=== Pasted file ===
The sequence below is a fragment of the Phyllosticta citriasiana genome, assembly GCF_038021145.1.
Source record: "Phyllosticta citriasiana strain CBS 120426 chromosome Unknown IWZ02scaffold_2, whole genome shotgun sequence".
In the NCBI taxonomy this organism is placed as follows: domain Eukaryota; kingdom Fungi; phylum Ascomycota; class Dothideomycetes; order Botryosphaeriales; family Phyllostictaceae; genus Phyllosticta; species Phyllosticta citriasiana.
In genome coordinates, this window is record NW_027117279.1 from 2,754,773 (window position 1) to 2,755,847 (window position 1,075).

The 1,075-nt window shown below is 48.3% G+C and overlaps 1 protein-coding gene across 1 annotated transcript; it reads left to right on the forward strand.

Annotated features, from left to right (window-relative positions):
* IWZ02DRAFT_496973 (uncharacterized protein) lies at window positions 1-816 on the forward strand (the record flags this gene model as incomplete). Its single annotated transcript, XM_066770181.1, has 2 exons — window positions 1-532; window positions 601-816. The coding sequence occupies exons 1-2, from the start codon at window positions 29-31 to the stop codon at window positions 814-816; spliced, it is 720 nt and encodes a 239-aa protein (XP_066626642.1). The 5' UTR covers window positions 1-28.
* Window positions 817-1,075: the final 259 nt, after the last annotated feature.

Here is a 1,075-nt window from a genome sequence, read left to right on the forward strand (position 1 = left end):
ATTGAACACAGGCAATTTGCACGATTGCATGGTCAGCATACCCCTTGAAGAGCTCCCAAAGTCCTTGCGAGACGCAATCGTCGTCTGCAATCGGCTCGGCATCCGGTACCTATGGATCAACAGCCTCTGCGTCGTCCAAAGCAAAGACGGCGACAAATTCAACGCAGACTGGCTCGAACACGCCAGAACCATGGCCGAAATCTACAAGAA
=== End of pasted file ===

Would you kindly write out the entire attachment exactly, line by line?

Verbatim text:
The sequence below is a fragment of the Phyllosticta citriasiana genome, assembly GCF_038021145.1.
Source record: "Phyllosticta citriasiana strain CBS 120426 chromosome Unknown IWZ02scaffold_2, whole genome shotgun sequence".
In the NCBI taxonomy this organism is placed as follows: domain Eukaryota; kingdom Fungi; phylum Ascomycota; class Dothideomycetes; order Botryosphaeriales; family Phyllostictaceae; genus Phyllosticta; species Phyllosticta citriasiana.
In genome coordinates, this window is record NW_027117279.1 from 2,754,773 (window position 1) to 2,755,847 (window position 1,075).

The 1,075-nt window shown below is 48.3% G+C and overlaps 1 protein-coding gene across 1 annotated transcript; it reads left to right on the forward strand.

Annotated features, from left to right (window-relative positions):
* IWZ02DRAFT_496973 (uncharacterized protein) lies at window positions 1-816 on the forward strand (the record flags this gene model as incomplete). Its single annotated transcript, XM_066770181.1, has 2 exons — window positions 1-532; window positions 601-816. The coding sequence occupies exons 1-2, from the start codon at window positions 29-31 to the stop codon at window positions 814-816; spliced, it is 720 nt and encodes a 239-aa protein (XP_066626642.1). The 5' UTR covers window positions 1-28.
* Window positions 817-1,075: the final 259 nt, after the last annotated feature.

Here is a 1,075-nt window from a genome sequence, read left to right on the forward strand (position 1 = left end):
ATTGAACACAGGCAATTTGCACGATTGCATGGTCAGCATACCCCTTGAAGAGCTCCCAAAGTCCTTGCGAGACGCAATCGTCGTCTGCAATCGGCTCGGCATCCGGTACCTATGGATCAACAGCCTCTGCGTCGTCCAAAGCAAAGACGGCGACAAATTCAACGCAGACTGGCTCGAACACGCCAGAACCATGGCCGAAATCTACAAGAA